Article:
The Japanese business men observe the following norms for the conduct of their business:
1. The buyer is the king in the Japanese way of conduct of business. This is true for both the domestic and the foreign business. Buyers in Japan assume a position superior to that of seller and it requires tremendous efforts in trying to get the buyer to place the order. Since he is very demanding as far as quality is concerned, the importers also demand higher standards of quality for the product. The exporters should thus, pay maximum attention to quality and observe the highest standards of quality control.
2. The Japanese want delivery of the goods to be strictly on time. As such the exporters should ensure strict compliance with the delivery schedules.
3. The buyers expect prompt attention to their problems with the product and the queries that they may have in regard to the product. The exporters should ensure prompt after sale service in respect of those products which require after sale service.
4. Japanese attach a great deal of importance to the building of business relationship. The exporters from developing countries should make periodic business calls to the Japanese buyers to develop and maintain business relationships.
5. The Japanese businessmen place a great deal of importance on whether a relationship of trust with the prospective seller is possible and whether the relationship is likely to endure in the long run. Once, a relationship of trust has been established, business dealings will continue smoothly as long as nothing untoward happens to disrupt the relationship.
6. In Japan, face to face individual contact is more effective than communication via telephone or a letter.
7. Japan has a unique distribution system and business practices. The import trade in Japan is mainly conducted by the Trading House; around 60% of the import trade is in the hands of General Trading House, known as SOGO SHOSHAS. Besides there are Specialized Trading House knows as SHOSHAS. The General Trading House and the specialized Trading Houses are the large scale trading houses. The exporters from India should opt for wholesalers as these are engaged in the import of smaller quantities which are quite suitable to the scale of operation of the Indian exporters.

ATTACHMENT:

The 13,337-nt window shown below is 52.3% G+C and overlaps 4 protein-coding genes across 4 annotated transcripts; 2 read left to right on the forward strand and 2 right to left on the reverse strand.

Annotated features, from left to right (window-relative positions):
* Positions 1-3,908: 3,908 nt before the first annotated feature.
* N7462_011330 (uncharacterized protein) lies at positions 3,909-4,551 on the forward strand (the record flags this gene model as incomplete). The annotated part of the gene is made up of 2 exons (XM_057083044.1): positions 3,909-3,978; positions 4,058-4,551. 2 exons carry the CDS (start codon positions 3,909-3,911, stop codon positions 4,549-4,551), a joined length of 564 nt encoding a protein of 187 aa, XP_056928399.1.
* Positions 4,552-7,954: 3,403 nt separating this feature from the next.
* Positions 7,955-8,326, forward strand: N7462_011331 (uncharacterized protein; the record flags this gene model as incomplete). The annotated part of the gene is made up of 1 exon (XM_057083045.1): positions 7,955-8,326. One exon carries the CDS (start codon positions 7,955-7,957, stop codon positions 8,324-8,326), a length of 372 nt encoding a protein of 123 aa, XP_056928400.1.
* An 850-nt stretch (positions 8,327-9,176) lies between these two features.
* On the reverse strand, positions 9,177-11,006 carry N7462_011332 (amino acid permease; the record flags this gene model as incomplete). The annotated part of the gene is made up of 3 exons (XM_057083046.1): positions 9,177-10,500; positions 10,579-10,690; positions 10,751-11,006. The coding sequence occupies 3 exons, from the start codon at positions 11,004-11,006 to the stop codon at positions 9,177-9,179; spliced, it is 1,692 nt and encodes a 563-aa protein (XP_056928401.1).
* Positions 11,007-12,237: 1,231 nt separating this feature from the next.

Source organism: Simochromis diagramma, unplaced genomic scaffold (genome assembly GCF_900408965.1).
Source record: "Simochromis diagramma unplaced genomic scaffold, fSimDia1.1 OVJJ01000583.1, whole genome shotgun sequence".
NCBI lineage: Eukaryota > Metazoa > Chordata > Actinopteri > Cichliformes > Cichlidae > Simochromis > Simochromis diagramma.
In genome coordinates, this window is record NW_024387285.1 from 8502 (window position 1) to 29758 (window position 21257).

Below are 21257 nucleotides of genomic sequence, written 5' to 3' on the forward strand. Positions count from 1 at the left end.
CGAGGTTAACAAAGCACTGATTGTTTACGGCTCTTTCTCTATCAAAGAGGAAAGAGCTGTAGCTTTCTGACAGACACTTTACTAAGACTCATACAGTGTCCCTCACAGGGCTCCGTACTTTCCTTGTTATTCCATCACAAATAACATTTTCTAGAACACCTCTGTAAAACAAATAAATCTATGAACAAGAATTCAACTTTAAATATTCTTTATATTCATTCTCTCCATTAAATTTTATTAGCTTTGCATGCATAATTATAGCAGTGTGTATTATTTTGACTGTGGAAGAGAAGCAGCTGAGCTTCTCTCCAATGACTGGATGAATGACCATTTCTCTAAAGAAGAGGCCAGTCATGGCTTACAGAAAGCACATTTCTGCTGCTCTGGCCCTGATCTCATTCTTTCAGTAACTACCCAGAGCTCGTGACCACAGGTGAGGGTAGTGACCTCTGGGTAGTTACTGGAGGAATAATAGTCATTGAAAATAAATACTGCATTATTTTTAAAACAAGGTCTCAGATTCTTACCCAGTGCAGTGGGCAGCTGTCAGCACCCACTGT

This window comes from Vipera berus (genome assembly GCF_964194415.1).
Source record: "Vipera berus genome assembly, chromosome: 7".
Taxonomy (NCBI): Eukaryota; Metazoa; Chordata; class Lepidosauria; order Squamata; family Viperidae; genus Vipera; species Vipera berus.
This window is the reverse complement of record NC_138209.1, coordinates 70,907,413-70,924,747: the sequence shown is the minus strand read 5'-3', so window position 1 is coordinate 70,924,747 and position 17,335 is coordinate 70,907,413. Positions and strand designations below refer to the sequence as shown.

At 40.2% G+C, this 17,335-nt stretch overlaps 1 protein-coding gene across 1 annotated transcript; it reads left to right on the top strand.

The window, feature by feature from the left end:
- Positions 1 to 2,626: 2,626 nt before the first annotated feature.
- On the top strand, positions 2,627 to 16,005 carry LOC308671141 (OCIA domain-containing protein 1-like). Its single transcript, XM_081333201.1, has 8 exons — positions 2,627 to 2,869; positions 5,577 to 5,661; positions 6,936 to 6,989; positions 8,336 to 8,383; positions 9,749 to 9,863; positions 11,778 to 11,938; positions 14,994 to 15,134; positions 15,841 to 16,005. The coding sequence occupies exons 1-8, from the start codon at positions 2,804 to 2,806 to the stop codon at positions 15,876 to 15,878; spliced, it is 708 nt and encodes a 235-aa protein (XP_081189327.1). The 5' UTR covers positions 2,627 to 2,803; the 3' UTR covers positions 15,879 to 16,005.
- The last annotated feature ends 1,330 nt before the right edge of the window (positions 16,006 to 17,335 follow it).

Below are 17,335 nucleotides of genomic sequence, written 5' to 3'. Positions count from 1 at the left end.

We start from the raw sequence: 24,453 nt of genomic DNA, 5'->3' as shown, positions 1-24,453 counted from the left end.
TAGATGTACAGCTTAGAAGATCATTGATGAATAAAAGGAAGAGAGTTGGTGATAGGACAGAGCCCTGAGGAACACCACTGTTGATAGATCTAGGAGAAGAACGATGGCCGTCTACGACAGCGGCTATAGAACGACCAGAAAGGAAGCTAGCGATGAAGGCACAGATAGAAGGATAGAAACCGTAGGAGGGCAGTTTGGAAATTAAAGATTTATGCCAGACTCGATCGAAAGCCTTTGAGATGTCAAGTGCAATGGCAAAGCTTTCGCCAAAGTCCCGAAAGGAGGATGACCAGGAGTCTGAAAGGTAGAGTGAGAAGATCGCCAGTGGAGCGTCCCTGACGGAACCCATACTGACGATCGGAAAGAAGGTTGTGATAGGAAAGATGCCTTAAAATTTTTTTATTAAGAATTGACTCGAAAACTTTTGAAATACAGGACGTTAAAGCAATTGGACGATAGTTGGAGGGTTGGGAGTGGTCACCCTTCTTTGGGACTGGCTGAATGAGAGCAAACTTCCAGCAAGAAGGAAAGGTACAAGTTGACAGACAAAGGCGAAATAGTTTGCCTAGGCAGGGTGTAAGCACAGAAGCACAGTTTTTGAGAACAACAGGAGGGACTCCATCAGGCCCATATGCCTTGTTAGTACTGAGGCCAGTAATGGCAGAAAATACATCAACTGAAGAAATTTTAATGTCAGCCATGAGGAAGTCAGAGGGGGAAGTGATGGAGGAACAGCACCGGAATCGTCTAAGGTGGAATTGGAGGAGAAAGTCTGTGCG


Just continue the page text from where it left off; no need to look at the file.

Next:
8. Japanese businessmen, like their counterparts from the developed world, make it a point to be on time for appointments. This needs to be fully appreciated by the foreign exporters.
9. Except for the General Trading and other Trading companies, the general trend in the Japanese market is that the business firms do not reply promptly to the written communications from the exporters for business relationship. It does not necessarily mean the lack of interest in the exporter. This ‘No-Reply’ syndrome is very common with the Japanese firms. The reasons for this situation are as follows:
a) Japanese have distinct preference for a face to face interaction with the new firms.
b) The decision making process is very slow in Japan. The Japanese take a lot of time to decide whether they intend to deal with a particular firm. So, unless there is a decision to deal in a particular item offered by the exporter, response will not be forthcoming.
The Japanese typically follow the Bottom-up approach to decision making which emphasizes the unanimity of the decision based on the consensus of the entire organization. This is known as the Ringi System of decision making. However, with the induction of more and more System of decision making. However, with the induction of more and more professional managers in the business firms, this system is giving way to the western ways of decision making.
c) There is also the problem of English language with the small and medium scale Japanese business firms.
10. Japanese businessmen do not discuss business matters in the first meeting. They exchange pleasantries only in order to make each other comfortable and know each other well.